land rented out to ex slaves, they essential hav no alternative but to take the offer on outrageous prices of rent, horrible cycle of debt that they can nvr get out of b/c of the over-pricing of rent
Dawes Act
passed to try to bring down tension with the Indians; offered them a peice of land to work as independant farmers; if they stuck with it for 25 yrs they could keep it, even given the title to the land; went only to male head of a family, not a tribe, hoped to break up tribes, make them individuals; if they took the deal, they were granted instant U.S. citizenship; failed b/c they were all too used to living in tribes, not out on thier own with just thier family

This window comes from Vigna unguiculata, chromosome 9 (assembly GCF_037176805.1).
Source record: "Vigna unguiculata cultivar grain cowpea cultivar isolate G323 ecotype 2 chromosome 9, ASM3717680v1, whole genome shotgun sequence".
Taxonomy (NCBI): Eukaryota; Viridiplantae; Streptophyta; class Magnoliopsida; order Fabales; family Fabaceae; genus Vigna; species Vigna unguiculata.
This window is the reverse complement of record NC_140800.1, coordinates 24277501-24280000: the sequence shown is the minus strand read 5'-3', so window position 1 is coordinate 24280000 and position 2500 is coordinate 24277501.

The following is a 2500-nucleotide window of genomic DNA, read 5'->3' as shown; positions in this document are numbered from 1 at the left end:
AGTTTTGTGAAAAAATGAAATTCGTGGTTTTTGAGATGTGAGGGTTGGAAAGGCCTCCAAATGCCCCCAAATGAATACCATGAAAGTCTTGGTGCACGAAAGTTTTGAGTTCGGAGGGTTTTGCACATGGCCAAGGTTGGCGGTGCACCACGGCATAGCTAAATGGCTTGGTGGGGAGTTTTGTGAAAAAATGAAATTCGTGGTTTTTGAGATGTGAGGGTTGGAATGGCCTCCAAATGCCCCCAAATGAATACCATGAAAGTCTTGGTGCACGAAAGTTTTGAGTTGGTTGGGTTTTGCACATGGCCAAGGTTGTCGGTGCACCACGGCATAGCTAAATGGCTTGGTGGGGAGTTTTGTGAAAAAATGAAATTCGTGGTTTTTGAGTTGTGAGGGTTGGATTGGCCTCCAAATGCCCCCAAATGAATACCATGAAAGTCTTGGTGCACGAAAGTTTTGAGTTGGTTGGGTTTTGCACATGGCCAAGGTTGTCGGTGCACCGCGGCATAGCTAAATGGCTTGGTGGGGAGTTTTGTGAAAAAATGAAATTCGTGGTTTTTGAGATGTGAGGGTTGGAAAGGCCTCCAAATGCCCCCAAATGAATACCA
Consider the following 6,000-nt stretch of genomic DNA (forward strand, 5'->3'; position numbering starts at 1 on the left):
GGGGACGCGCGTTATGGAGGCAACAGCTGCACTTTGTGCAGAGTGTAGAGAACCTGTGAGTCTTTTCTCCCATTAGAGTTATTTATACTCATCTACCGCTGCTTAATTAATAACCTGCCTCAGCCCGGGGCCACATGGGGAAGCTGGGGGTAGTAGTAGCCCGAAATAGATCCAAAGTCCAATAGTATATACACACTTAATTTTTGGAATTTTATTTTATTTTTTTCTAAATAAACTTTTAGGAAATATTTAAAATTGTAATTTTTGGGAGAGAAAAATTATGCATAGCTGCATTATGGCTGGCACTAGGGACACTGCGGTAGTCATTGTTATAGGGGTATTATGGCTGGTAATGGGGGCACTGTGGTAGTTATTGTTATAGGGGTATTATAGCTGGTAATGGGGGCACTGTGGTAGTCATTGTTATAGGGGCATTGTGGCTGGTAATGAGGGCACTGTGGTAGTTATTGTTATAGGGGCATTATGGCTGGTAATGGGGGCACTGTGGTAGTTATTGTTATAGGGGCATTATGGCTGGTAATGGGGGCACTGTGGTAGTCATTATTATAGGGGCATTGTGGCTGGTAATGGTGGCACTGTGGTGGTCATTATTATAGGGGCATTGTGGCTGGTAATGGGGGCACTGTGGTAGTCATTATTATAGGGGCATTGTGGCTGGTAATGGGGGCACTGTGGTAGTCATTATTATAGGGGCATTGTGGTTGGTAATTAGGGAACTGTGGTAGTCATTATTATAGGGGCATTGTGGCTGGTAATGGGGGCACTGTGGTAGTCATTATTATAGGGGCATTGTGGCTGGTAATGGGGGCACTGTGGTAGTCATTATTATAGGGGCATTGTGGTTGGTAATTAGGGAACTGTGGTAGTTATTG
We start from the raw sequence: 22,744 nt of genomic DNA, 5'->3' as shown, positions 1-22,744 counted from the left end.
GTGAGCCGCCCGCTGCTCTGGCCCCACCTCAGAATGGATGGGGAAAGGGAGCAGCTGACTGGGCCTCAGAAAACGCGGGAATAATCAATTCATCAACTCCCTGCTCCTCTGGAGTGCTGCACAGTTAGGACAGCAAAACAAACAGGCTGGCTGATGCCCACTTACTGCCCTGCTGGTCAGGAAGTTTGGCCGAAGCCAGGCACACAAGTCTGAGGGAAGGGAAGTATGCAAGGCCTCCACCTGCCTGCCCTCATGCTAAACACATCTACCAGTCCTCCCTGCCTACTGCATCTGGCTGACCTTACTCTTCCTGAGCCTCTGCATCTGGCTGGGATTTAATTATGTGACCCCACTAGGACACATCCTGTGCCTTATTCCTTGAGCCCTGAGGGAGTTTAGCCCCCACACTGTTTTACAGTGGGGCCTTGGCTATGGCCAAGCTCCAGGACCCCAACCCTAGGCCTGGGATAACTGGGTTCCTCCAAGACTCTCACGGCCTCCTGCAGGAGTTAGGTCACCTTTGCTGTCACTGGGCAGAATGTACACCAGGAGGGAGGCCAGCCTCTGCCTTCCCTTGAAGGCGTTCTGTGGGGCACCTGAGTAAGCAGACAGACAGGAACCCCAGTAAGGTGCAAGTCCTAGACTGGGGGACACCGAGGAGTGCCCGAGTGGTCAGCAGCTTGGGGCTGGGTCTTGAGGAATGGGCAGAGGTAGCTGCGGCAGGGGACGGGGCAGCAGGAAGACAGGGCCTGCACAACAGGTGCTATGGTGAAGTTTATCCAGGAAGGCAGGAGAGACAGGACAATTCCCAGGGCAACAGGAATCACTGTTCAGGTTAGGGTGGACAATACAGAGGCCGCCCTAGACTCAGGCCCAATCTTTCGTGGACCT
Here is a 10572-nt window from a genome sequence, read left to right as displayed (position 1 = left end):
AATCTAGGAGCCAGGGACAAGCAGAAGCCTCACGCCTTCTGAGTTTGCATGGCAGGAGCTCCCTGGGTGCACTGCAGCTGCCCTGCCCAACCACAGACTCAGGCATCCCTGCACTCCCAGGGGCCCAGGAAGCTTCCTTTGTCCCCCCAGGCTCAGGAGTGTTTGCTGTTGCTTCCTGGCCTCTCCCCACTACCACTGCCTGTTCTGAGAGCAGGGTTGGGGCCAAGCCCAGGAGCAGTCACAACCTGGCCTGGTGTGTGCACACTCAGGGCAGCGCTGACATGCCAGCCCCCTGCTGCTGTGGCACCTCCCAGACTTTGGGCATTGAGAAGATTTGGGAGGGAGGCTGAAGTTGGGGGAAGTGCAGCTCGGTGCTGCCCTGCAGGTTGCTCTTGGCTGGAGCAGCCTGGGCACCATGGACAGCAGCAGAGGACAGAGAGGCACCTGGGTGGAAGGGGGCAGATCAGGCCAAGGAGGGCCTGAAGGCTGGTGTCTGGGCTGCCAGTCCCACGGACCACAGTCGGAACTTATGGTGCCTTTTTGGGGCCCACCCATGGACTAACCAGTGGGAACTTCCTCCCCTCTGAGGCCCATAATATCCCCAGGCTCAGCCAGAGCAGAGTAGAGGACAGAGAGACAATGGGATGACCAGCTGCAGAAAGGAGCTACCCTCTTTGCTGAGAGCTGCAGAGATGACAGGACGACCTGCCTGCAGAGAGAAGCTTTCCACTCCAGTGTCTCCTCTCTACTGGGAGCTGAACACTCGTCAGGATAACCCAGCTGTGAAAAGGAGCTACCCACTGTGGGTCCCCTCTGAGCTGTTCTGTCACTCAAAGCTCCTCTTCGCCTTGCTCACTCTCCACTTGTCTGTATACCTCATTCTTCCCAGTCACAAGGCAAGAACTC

Battle of Wounded Knee
1890, in northern Nebraska-massacre; U.S. troops end up killing in excess of 200 women and children and senior citizens
Coxey's Army
not oxy-10; one year into a horrible depression, John Coxey gets together abt 500 ppl to go to DC to insist that something be done; Cleveland finally has him arrested for "walking on the grass of a federal property"-first time anyone actually goes to Washington to protest
Election of 1896
McKinnely wins on the republican ticket vs. William Jennings Bryant (future prosecutor for the Scopes Trial)
Share cropping
land rented out to ex slaves, they essential hav no alternative but to take the offer on outrageous prices of rent, horrible cycle of debt that they can nvr get out of b/c of the over-pricing of rent